Black history on the demolition block
The Sun-Times has the history and details of Ariajo “Joanne” Tate’s fight to save the site of the historic Phyllis Wheatley Club and Home at 5128 South Michigan, which the city might order demolished as soon as next month.
“Tate’s battle to preserve the property’s history — and convert it into a public exhibit space — has gained the support of preservationists, along with Bronzeville residents who started a change.org petition, now with 2,258 signatures. The building was among the rare settlement homes founded for African-American women at a time when well-known ones like the famed Jane Addams Hull-House and the YWCA were segregated, closed to women of color, according to Preservation Chicago research.”
Danes land in North Lawndale
The 2021 Chicago Architecture Biennial announced its first project, the Danish Arts Foundation (DAF) commission “Soil Lab,” to be created in the North Lawndale neighborhood, which “will include workshops and built elements grounded in bricks, a material with significance to both the Chicago and the Danish architectural vernacular.” DAF has committed $192,000 to the project.
From the press release: “The Soil Lab project involves two main efforts: the making of structures out of bricks, rammed earth, and ceramic tiles; and the construction of spaces for communal gathering. Soil Lab is inspired by the work of Jens Jensen—a Danish-American landscape architect whose work can be seen throughout several of Chicago’s major parks—who believed in the importance of reconnecting with oneself and one’s community through nature and natural materials…
“The Soil Lab group will begin work this spring through a series of virtual conversations with North Lawndale community groups, including CCA Academy and the Young Men’s Employment Network (YMEN). Over the course of the next seven months, the design will take shape, in collaboration with local residents, near the corner of 13th and Pulaski just down the street from a permaculture food forest run with students from CCA Academy. Various proposed built elements such as benches, tables, and a gallery wall made from brick will encourage movement, interaction, pause, and conversation.”
I know a place where you can get away
Vogue has published a national guide to independent retailers with a healthy variety of Midwestern shops, everywhere from Red Shirt, South Dakota, to Minneapolis, Minnesota, which charts with two stores. Chicago is represented by Ikram, of which the fashion bible says, “single-handedly put America’s Second City on the fashion map.”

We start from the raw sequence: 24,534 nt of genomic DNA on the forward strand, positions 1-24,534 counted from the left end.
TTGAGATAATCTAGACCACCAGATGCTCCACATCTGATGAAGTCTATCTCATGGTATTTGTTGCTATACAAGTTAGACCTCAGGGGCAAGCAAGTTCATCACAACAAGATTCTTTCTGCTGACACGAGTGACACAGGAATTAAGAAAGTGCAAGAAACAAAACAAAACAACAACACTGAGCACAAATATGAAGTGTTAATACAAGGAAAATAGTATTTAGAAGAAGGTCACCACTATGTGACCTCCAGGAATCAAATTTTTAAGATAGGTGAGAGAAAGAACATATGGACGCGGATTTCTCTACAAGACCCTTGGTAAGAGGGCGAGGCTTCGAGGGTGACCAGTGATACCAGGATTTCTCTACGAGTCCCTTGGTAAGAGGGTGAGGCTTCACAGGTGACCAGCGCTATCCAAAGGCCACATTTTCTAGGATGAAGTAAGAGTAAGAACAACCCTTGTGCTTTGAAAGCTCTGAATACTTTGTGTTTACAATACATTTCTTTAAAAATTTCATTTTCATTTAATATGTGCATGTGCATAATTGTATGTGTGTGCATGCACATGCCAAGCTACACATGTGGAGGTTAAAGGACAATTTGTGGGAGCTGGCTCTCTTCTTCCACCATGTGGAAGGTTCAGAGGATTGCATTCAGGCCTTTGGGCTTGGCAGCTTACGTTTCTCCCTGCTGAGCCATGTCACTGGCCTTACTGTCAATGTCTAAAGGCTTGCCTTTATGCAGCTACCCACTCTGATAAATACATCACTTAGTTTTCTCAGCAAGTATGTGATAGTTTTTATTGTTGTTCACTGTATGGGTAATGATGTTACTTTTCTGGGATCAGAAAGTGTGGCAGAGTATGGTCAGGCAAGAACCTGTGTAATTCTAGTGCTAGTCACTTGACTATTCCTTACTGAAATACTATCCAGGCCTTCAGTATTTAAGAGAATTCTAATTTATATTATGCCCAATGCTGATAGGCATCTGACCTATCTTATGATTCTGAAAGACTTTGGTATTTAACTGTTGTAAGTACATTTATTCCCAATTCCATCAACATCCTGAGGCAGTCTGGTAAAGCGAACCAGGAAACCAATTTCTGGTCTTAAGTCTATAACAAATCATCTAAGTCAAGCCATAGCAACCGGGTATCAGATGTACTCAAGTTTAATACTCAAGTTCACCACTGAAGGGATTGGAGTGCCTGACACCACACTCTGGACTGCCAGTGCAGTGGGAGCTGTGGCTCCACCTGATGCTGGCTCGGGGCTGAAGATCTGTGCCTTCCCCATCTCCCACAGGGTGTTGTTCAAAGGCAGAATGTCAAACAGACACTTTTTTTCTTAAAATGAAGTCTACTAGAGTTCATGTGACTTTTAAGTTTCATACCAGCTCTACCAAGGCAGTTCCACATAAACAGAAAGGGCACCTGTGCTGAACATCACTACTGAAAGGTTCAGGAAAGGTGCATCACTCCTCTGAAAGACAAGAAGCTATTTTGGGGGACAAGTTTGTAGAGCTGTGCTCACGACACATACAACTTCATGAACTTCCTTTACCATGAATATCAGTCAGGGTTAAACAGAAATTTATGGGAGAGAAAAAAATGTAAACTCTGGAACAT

Solomon Cordwell Buenz is the architect behind a colossal West Loop announcement seeking zoning approval. Pacific Reach Properties plans two towers at 601 West Monroe, one of forty and one of forty-seven stories, for a total of more than 1,000 apartments at a cost of $300 million.
Evanston Century 12/Cinemark, that city’s sole downtown multiplex, is not going to reopen at all, thanks to a lease-termination battle that went in operator Cinemark’s favor and against Evanston’s cinema lovers.
Just as it’s finally about to reopen, the Music Box Theatre found its Twitter account suspended over a four-year-old music copyright issue. Fortunately, it expects to be back on the social media service by Friday, its reopening day.
FOOD & DRINK
A Southwest suburban pizza restaurant owner, Michael Papandrea of Parmesans Wood Stone Pizza in Frankfort, is being sued by eight women who say he made up-skirt films of them using hidden shoe cameras.
ARTS & CULTURE
Show me the money
The Chicago Tribune checked in with local venues like Metro and Music Box and found out federal government’s “Shuttered Venue Operators” grants program, a lifeline included in late 2020’s pandemic rescue plan, is not even taking applications yet.
“’Open the program,’ said Joe Shanahan, owner of Chicago music clubs Metro and Smart Bar and a founding member of the Chicago Independent Venue League, which was part of the nationwide lobbying effort that got the relief package passed into law. ‘The law was passed in December. January goes by. Okay, we all get that, change of (presidential) administration, I’m empathetic. But now we’re closing in on the end of February.'”
What about Second City, though?
Rep. Marcus Evans, Jr, a South Side state representative, introduced a bill to ban the sale of Grand Theft Auto and other violent video games, in a gambit to stem the outbreak of video-game-style carjackings. Ironically, GTA is a sister operation now to famed comedy center Second City, after ZMC, a private-equity company run by the CEO of the game’s parent company, bought the Chicago institution last week.
From the Sun-Times: “Evans had been contacted in January by Early Walker, who started Operation Safe Pump to prevent carjackings at gas stations and shopping centers. Safe Pump positions security guards from the Kates Detective and Security Agency in areas with high numbers of carjackings. ‘The bill would prohibit the sale of some of these games that promote the activities that we’re suffering from in our communities.’ Evans said. Walker said he reached out to several state legislators to ban the video game after noticing similarities in local incidents of carjackings and actions players can make in the video game.”